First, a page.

Green’s Dictionary of Slang

tosheroon n.

also tosh, tush, tusheroon
[? mispron. of Polari madza caroon under madza n.; Hotten (1859) claims definition of ‘a crown’, which appears to be a mis-reading and see also Crowe (1895) , and yosharoon cited in Variety 8 April 1931 is presumably a misprint]

1. (also tosher) a counterfeit half-crown.

[UK]Birmingham Jrnl 10 July 3/4: [W]itness asked Smith the price of various counterfeit coins, when she said cooters (sovereigns) were 4s. 6d. each; tusheroons (half-crowns) 5s. a dozen; pegs (shillings) seven score for 20s.
[UK]Worcester Herald 26 Dec. 4/3: A tusheroon [sic], a half crown; a shofell tush, a base ditto.
[UK]V. Davis Phenomena in Crime 249: ‘How did he get his collar felt?’ ‘Toshers.’ [Ibid.] 250: Joe had been caught with base half-crowns. (’Tosheroons’ they are called).

2. (orig. Ling. Fr./Polari) half-a-crown, 2s 6d (12½p).

[UK]Worcester Herald 26 Dec. 4/3: A tusheroon [sic], a half crown; a shofell tush, a base ditto.
[UK]Hotten Dict. of Modern Sl. etc. 22: tosheroon, a crown piece, or five shillings.
[UK]Hotten Dict. of Modern Sl. etc. [as cit. 1859].
[UK]Mirror of Life 19 Jan. 11/3: Her mother went out washing at a fosheroon [sic] a day, / And couldn’t she go it with her mawleys.
[Aus]Crowe Aus. Sl. Dict. 89: Tusheroon, a crown piece or five shillings.
[UK]J.W. Horsley Memoirs of a ‘Sky Pilot’ 253: ‘Tush’ for money, would be an abbreviation of ‘tusheroon,’ which in old cant, and also tinker dialect, signified a crown.
[Aus]Western Mail (Perth) 28 May 21/1: [from Daily Mail, London] A 5s. [sic] piece in my young days was still called a cartwheel, but no longer a tosheroon or a bull.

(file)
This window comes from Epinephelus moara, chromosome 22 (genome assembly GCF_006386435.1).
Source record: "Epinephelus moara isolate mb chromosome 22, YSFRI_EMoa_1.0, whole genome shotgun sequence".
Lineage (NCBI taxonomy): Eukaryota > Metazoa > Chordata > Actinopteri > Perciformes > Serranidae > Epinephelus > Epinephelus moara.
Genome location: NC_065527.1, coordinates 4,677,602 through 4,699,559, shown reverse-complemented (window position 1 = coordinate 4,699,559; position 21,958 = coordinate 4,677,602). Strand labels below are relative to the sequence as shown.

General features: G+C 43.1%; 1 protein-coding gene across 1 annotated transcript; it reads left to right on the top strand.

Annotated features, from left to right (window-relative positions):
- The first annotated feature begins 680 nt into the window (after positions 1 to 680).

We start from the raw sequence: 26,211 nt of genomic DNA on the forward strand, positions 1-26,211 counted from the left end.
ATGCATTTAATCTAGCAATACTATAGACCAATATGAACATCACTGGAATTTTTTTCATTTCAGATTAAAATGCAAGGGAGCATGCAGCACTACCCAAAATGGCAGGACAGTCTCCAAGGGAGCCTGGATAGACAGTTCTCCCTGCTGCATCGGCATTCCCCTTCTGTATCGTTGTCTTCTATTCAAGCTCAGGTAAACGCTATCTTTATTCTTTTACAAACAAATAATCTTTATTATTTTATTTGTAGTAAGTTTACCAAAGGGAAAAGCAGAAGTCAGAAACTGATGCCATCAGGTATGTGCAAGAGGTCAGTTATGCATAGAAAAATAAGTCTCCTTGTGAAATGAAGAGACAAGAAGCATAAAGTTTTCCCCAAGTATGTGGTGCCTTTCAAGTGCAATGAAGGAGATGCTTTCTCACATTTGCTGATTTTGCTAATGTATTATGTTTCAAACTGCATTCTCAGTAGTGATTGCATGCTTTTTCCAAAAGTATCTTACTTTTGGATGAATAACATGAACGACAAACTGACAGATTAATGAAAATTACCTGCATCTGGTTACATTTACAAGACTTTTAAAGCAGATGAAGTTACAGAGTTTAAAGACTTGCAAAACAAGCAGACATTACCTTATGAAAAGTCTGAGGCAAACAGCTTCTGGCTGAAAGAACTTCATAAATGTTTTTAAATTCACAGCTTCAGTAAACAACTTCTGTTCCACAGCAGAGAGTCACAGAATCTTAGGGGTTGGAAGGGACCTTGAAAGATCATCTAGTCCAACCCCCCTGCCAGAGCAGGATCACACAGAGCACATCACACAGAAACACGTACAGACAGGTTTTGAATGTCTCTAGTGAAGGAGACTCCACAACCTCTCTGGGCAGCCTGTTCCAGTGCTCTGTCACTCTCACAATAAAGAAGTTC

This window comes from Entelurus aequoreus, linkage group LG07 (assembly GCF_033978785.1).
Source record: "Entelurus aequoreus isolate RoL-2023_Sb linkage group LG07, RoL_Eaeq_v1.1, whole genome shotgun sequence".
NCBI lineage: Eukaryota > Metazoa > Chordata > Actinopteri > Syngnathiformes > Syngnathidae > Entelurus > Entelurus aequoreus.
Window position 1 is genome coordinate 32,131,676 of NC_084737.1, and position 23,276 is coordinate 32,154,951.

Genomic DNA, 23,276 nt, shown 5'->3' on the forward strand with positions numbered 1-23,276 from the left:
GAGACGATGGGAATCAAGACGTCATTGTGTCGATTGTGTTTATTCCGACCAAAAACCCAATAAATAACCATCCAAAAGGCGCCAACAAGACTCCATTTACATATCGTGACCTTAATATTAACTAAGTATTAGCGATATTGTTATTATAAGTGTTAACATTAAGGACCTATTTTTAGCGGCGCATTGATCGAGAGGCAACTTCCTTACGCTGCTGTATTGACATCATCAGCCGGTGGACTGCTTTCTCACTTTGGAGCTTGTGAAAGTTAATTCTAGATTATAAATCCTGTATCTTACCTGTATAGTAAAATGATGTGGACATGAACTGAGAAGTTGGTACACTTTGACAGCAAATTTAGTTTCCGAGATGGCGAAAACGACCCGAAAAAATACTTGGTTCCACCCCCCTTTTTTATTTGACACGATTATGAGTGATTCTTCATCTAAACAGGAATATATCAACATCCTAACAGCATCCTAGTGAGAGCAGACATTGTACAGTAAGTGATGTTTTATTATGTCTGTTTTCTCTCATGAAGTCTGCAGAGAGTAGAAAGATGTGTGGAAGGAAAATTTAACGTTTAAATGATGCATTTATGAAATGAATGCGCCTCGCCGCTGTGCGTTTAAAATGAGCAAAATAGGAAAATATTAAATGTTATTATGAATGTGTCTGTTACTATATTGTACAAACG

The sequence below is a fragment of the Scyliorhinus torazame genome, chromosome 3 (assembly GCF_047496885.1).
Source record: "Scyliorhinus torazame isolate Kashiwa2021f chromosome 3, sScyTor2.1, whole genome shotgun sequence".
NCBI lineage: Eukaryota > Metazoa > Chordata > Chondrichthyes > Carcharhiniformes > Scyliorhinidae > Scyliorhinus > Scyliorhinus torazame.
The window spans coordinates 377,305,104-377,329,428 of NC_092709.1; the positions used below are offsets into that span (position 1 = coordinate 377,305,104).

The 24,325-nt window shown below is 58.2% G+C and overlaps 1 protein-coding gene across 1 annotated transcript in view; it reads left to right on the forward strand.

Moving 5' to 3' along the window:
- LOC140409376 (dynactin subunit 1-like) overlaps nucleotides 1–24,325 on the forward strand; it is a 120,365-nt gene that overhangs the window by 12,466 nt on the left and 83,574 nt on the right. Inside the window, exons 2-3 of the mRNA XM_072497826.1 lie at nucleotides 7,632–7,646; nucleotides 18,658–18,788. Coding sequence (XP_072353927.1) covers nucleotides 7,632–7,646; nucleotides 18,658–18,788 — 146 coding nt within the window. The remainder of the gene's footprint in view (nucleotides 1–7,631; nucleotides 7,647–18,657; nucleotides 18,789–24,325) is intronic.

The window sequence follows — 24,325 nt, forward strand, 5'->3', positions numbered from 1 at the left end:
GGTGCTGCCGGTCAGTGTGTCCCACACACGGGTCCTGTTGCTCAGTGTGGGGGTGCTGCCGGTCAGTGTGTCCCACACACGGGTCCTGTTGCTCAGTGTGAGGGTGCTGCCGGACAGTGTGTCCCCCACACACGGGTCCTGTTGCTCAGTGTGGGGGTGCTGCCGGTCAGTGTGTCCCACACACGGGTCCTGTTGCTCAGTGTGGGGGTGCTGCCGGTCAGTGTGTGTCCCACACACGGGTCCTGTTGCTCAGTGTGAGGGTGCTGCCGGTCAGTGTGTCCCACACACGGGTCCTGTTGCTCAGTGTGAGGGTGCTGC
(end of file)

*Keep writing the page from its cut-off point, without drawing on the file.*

[UK]Derby Dly Teleg. 7 Apr. 3/3: Every coin has some slang name [...] tush [...] quidlet [...] fadger.
[UK]‘George Orwell’ Down and Out in Complete Works I (1986) 160: A tosheroon [half a crown] for the coat, two ’ogs for the trousers, one and a tanner for the boots.
[UK]J. Curtis You’re in the Racket, Too 193: Lend us half a tosh.
[UK]J. Maclaren-Ross Of Love and Hunger 100: Make it a tosheroon then. Gimme a chance to even up.
[UK]R. Fabian London After Dark 22: The kids here – like Lucy – get a tosh – a half-crown.
[UK]P. Wildeblood Way of Life 142: You bloody little chiseller. Where’s the change out of that tosheroon I give you for the toilet paper?
[UK]A. Burgess Doctor Is Sick (1972) 217: Only one nicker. Eight tosheroons.
[UK]F. Norman Guntz 6: It was a fourpenny ride [...] and I gave the conductor one of my tosheroons and he gave me 2/2 change.
[UK]R. Fabian Anatomy of Crime 192: I bunged down a tosheroon (half-crown).
[UK] (ref. to 1930s) R. Barnes Coronation Cups and Jam Jars 207: Tosheroon – half crown.
[UK] in G. Tremlett Little Legs 3: We were only gambling with a shilling or a tosheroon.
[NZ]W. Ings ‘Trolling the Beat to Working the Soob’ in Int’l Jrnl Lexicog. 23:1 64: [A] shilling was a beyonek, a half crown, a tosheroon, and a pound a ponte.
[UK]P. Baker Fabulosa 298/2: tosheroon half a crown.

In phrases

half-a-tosheroon (n.) (also half-a-tusheroon) [see comment in ety. above about Hotten’s misreading of tosheroon and thus creating this meaning]

half-a-crown, 2s 6d (12½p).

[UK]Hotten Dict. of Modern Sl. etc. 48: HALF A TUSHEROON, half a crown.
[UK]Hotten Sl. Dict. [as cit. 1859].
[Aus]Crowe Aus. Sl. Dict. 34: Half a Tusheroon, half-a-crown.
[Aus]Argus (Melbourne) 20 Sept. 6/4: A half crown may be either an alderman, half a bull, half a tusheroon, or half-a-caser.
[UK]Derby Dly Teleg. 7 Aug. 6/3: Professional thieves use such words as [...] sprazey [...] half a tosh [...] Oxford (five shillings), oncer (sovereign).